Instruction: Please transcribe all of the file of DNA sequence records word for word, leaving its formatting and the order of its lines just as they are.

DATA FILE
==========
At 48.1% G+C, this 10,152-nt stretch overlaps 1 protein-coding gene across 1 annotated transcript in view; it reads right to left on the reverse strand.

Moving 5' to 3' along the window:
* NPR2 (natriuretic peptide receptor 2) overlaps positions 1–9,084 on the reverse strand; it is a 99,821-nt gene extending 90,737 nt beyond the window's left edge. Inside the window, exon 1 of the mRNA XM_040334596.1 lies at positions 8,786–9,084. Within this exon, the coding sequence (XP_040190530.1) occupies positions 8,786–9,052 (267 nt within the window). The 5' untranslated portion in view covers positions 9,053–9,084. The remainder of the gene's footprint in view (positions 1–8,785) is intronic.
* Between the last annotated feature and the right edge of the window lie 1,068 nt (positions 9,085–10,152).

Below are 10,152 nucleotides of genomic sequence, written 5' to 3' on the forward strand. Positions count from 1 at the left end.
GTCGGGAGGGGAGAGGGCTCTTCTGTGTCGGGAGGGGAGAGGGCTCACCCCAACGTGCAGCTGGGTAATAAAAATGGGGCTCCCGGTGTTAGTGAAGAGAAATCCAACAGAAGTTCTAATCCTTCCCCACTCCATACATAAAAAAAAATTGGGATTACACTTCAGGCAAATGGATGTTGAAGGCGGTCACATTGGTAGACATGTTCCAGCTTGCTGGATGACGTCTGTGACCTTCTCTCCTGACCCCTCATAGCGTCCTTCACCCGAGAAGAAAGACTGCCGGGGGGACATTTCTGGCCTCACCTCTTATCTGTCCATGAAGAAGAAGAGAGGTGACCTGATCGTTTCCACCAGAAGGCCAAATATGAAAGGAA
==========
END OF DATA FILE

At 48.1% G+C, this 10,152-nt stretch overlaps 1 protein-coding gene across 1 annotated transcript in view; it reads right to left on the reverse strand.

Moving 5' to 3' along the window:
* NPR2 (natriuretic peptide receptor 2) overlaps positions 1–9,084 on the reverse strand; it is a 99,821-nt gene extending 90,737 nt beyond the window's left edge. Inside the window, exon 1 of the mRNA XM_040334596.1 lies at positions 8,786–9,084. Within this exon, the coding sequence (XP_040190530.1) occupies positions 8,786–9,052 (267 nt within the window). The 5' untranslated portion in view covers positions 9,053–9,084. The remainder of the gene's footprint in view (positions 1–8,785) is intronic.
* Between the last annotated feature and the right edge of the window lie 1,068 nt (positions 9,085–10,152).

Below are 10,152 nucleotides of genomic sequence, written 5' to 3' on the forward strand. Positions count from 1 at the left end.
GTCGGGAGGGGAGAGGGCTCTTCTGTGTCGGGAGGGGAGAGGGCTCACCCCAACGTGCAGCTGGGTAATAAAAATGGGGCTCCCGGTGTTAGTGAAGAGAAATCCAACAGAAGTTCTAATCCTTCCCCACTCCATACATAAAAAAAAATTGGGATTACACTTCAGGCAAATGGATGTTGAAGGCGGTCACATTGGTAGACATGTTCCAGCTTGCTGGATGACGTCTGTGACCTTCTCTCCTGACCCCTCATAGCGTCCTTCACCCGAGAAGAAAGACTGCCGGGGGGACATTTCTGGCCTCACCTCTTATCTGTCCATGAAGAAGAAGAGAGGTGACCTGATCGTTTCCACCAGAAGGCCAAATATGAAAGGAA